The New Zealand Earthquake Commission (EQC), a state-backed provider of earthquake insurance coverage, is seeking greater flexibility in its use of reinsurance, including the ability to issue catastrophe bonds as part of its risk transfer.
The government of New Zealand has released a number of proposals to reform the Earthquake Commission Act 1993, aiming to improve the coverage provided by the EQC, make it more financially sustainable and to resolve difficulties the EQC faced following the Canterbury earthquake losses.
Among the many proposals for reform is one specifically focused on the EQC’s access to reinsurance capacity and risk transfer products, seeking to expand its ability to protect itself using the widest range of risk transfer tools available.
The New Zealand Earthquake Commission is one of the world’s largest buyers of reinsurance protection, purchasing around $4.5 billion of reinsurance protection in 2014.
The EQC had utilised an element of non-traditional, or alternative, reinsurance capital in that purchase and is likely to again. But the Act which governs the EQC’s operation does not enable it to look to structures which are not traditional reinsurance contracts, such as catastrophe bonds, yet and now the Government is seeking to change that.
The Act allows for the EQC to purchase reinsurance protection, which will also enable some of that to come from collateralised markets such as the major ILS funds. However it does not explicitly allow the EQC to look to structural alternatives, or other risk financing instruments, such as catastrophe bonds.
The government of New Zealand says that it wants the EQC to look to alternative risk financing mechanisms, “where these offer a more efficient approach.” In order to explicitly allow this, the government wants to amend the Act to state that the EQC can tap into other types of risk financing tools, including cat bonds.
The proposal for discussion in the process of reforming the Act is whether it should enable the EQC to buy other forms of risk transfer, in addition to traditional reinsurance. This would include the use of instruments such as catastrophe bonds and perhaps also derivatives or swaps as well.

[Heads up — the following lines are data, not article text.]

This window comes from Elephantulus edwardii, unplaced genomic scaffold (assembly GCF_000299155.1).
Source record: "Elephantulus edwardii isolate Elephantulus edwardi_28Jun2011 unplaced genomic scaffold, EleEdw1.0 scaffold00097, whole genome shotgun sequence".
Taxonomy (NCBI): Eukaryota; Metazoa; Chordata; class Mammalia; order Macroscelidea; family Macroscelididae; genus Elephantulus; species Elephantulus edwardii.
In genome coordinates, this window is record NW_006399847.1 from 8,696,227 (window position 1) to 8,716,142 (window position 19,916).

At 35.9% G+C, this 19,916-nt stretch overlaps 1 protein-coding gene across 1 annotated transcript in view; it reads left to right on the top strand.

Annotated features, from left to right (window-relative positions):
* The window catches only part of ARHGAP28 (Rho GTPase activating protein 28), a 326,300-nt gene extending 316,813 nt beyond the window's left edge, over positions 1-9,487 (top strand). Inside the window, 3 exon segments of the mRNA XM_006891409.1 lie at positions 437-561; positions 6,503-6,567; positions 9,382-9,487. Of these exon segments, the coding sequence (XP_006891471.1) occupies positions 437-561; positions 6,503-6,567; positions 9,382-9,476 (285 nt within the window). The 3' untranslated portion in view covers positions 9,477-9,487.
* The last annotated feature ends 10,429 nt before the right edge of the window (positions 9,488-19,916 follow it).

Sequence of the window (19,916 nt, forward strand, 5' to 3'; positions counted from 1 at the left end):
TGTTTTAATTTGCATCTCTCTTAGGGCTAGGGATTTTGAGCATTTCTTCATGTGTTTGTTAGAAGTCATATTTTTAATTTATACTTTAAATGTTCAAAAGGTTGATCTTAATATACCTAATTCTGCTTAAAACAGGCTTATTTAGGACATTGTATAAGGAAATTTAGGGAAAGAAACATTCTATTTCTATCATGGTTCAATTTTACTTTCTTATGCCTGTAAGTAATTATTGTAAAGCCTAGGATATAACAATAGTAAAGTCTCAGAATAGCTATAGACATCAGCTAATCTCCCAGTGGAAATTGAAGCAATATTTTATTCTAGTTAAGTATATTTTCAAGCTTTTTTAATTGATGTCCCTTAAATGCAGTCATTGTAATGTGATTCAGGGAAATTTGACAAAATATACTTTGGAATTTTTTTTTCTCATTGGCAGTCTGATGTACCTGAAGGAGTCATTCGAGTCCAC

A New Zealand earthquake catastrophe bond would be a welcome development for the insurance-linked securities (ILS) market and its fund managers, providing another new diversification opportunity and also bringing a new sponsor to the market.
As well as reforming the Earthquake Commission Act to allow the EQC to sponsor catastrophe bonds, the New Zealand government also wants the EQC to be able to act as an agent in order to assist other state entities with their risk transfer needs.
As the EQC has established reinsurance market relationships and may add cat bonds to this, the government would like to be able to leverage this to help protect other state entities. That could allow the EQC’s reinsurance purchase to be expanded, to benefit these other state entities, while bringing more new demand to the reinsurance market.
As the New Zealand government seeks to ensure that the EQC can create the most efficient reinsurance and risk transfer program possible, the inclusion of catastrophe bonds as an option for it to use will likely benefit its program needs.
Whether it would actually find a cat bond the most cost-effective source of risk transfer would have to be seen, if or when any NZ EQC quake cat bond came to market.
However, from the point of view of creating a balanced reinsurance program, with diversified capital providers backing it, adding catastrophe bonds and their structural features into the mix could help the overall program to be made more efficient and flexible across a multi-year period.
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